Monday, December 30, 2019

Sunday Stream



Warning: graphic content (livestream footage of Texas church shooting), 1:10:50

Not for children or those with heart conditions or delicate sensitivities.
7:39 A reading: Edgar Allan Poe's "The Bells" 10:50 Arvo Part's "Credo" 20:49 Don's Descent 30:55 A reading: Nikki Minaj's "Stupid Hoe"

Saturday, December 28, 2019

Racism is Forever

There's an old joke that goes something like "gee, blow one guy and all of a sudden you're gay."

In the woke era you offend minorities once and all of a sudden you're irreedemably racist, forever.

Poor Don Imus. I sampled his show back in the day and had to ask: where was the promised controversy? The first thing I heard was a parody song (last refuge of the morning zoo dj) mocking Rush Limbaugh's racism (Garth Brooks' "Friends in Low Places" became "All My Friends Have White Faces"); how daring! How relevant! Even for the nineties, it was bad. Cringe wasn't a word yet.

I suspect the politcally incorrect image was exagerrated by the same establishment figures who lined up to appear on his show. They could engage in a sort of Kabuki, a mock engagement with controversy, knowing it would never go too far. Like the late Tim Russert on Meet the Press, the only people who praised his "tough interviews" were the interviewees, all establishment figures who appreciated Tim's ultimate discretion. Like Conrad's Lord Jim, to the powerful Imus was "one of us"--or at the least a dependable patsy.

But he was definitely not one of us.

His service to the status quo would not save him after he was fired from CBS for referring to players on the thuggish-looking Rutgers women’s basketball team as “nappy-headed hoes” in 2007. He managed to salvage a radio career and was allowed to live in a sort of partial exile from the powerful, but, he had to know this too, sadly, whatever penance he performed would not spare him the posthumous fate of all "racists" and--especially--"antisemites"; upon death his crimes would be ritually read out. He, like many better and more accomplished people before, would forever be "Don Imus, Racist." The human stain that even in death does not fade but only grows.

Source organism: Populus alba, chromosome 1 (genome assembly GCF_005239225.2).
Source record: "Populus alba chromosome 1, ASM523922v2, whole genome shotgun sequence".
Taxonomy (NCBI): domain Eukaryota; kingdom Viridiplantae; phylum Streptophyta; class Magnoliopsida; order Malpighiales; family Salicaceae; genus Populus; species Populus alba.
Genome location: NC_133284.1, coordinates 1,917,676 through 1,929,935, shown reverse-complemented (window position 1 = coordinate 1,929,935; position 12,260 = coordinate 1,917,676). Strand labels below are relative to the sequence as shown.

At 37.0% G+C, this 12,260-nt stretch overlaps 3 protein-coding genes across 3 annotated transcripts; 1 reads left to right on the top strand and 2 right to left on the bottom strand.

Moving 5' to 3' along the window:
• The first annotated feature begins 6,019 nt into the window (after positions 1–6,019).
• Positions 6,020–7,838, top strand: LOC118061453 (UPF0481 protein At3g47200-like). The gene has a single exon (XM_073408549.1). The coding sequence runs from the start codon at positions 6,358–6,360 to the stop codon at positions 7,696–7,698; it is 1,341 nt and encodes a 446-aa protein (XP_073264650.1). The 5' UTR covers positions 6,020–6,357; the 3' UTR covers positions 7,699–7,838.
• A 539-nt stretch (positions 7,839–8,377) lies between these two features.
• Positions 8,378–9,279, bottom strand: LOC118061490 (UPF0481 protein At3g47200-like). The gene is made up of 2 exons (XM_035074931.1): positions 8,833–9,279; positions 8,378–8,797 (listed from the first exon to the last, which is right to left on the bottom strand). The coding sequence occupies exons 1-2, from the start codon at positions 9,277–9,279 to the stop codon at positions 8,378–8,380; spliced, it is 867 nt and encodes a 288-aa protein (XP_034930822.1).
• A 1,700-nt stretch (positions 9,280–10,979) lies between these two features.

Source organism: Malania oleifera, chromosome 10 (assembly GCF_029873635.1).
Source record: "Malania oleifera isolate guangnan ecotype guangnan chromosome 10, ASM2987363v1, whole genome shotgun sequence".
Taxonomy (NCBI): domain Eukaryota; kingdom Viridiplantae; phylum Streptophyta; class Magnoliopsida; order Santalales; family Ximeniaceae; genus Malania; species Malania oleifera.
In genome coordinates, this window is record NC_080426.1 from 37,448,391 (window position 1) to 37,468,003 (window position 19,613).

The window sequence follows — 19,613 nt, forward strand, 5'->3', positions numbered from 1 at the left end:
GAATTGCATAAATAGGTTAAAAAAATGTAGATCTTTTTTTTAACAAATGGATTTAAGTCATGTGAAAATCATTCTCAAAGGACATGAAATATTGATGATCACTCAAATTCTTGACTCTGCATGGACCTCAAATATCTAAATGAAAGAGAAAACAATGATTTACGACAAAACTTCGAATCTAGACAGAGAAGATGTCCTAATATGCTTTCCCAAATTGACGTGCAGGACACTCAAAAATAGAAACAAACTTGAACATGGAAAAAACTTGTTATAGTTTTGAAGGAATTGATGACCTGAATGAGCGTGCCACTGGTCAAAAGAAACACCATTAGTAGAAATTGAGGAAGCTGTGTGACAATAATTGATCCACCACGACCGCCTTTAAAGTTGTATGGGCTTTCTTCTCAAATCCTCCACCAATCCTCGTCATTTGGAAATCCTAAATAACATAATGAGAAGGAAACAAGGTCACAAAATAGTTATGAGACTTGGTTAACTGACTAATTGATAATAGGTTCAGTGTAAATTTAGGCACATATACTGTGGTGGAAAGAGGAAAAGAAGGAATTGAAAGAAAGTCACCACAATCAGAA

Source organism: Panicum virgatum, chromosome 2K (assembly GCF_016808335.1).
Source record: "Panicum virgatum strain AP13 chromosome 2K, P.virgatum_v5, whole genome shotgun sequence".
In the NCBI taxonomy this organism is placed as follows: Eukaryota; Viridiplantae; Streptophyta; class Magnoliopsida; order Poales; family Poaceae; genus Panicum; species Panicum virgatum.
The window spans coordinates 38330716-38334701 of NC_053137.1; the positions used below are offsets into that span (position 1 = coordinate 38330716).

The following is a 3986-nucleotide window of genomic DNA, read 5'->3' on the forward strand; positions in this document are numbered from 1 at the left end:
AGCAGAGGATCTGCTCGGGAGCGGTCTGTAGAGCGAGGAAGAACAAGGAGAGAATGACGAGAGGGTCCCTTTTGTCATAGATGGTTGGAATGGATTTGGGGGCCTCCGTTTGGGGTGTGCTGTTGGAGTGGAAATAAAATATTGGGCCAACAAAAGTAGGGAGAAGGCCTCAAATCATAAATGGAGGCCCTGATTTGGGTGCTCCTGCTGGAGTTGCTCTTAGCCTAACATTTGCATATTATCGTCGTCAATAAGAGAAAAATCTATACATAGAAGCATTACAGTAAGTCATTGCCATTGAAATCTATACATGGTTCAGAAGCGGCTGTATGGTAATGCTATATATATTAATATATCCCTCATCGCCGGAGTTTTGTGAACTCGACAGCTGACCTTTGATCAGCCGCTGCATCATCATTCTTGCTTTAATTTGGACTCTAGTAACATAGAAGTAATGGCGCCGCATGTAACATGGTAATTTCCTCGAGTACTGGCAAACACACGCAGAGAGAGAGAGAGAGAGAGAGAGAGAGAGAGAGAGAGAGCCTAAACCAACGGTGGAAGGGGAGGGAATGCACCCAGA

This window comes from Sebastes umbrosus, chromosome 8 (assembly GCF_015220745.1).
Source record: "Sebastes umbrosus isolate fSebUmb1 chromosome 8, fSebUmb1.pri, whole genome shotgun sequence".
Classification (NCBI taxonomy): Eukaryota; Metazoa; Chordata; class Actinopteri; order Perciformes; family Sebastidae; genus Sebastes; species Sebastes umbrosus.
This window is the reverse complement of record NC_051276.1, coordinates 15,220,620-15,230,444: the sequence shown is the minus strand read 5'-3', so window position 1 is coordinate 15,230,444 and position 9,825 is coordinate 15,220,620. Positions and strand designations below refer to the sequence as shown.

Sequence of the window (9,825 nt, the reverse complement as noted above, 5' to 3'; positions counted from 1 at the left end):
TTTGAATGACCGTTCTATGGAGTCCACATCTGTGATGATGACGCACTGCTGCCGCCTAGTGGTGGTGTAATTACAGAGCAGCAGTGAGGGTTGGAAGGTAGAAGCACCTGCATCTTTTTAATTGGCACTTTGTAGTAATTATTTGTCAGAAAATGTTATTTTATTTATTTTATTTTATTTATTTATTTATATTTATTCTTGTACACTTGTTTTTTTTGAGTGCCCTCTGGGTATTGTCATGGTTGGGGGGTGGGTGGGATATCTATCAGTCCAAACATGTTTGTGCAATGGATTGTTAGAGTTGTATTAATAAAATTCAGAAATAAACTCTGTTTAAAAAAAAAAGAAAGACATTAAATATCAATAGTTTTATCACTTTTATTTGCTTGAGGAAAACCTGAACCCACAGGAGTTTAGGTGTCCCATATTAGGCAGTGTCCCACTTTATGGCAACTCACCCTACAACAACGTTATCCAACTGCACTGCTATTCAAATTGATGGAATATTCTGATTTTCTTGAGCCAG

You wonder what any aging white public figure--who sees the lies--is saving himself for, or from, the shellacked, multi-colored nails of a Jezebel hack?
On the morning of December 27th, known racist and radio host Don Imus died at the age of 79.

If you’re lucky, you grew up not knowing who Don Imus was. If you’re around my age, chances are you found out who Don Imus was in 2007 when he was fired from CBS for referring to players on the Rutgers women’s basketball team as “nappy-headed hoes.” At the time, it felt like it was almost impossible to turn on the news without seeing someone offering their opinion on his remarks.

Gwen Ifill, who had previously been referred to by Imus as a “cleaning lady” appeared on Meet the Press and offered a sentiment that is, unfortunately, just as relevant today, over a decade later, as it was in 2007. Speaking with Tim Russert she said, “My concern about Mr. Imus and about a lot of people… is not that people are sorry that they say these things, they’re sorry that someone catches them.”

This was, of course, not the first or the last time Imus had been caught using racist language, which is not surprising given that he was, in fact, a racist.

Later in 2007 Imus appeared on Rev. Al Sharpton’s radio show to address his remarks. After becoming frustrated with the conversation, Imus remarked that he couldn’t “get any place with you people.” That comment obviously didn’t go over well with Sharpton.

A 2006 The New York Times reported that in 2004 he had referred to book publishers Simon & Schuster as “thieving Jews,” and had previously called Washington Post reporter Howard Kurtz a “boner-nosed … beanie-wearing little Jew boy” in 1998.

In 2008 Imus, while discussing the suspension of Dallas Cowboys’ cornerback Adam Jones, asked “what color” Jones was. When he was informed Jones was Black, Imus cavalierly replied, “Well there you go, now we know.”

It’s unfortunate that Imus was allowed to continue making these kinds of remarks and spewing his vitriol into the airwaves until his retirement in 2018. After his firing from CBS, New York based radio network WABC picked up Imus’ show Imus in the Morning from 2007-2018. Fox Business Network also ran Imus’ show on TV from 2009-2015.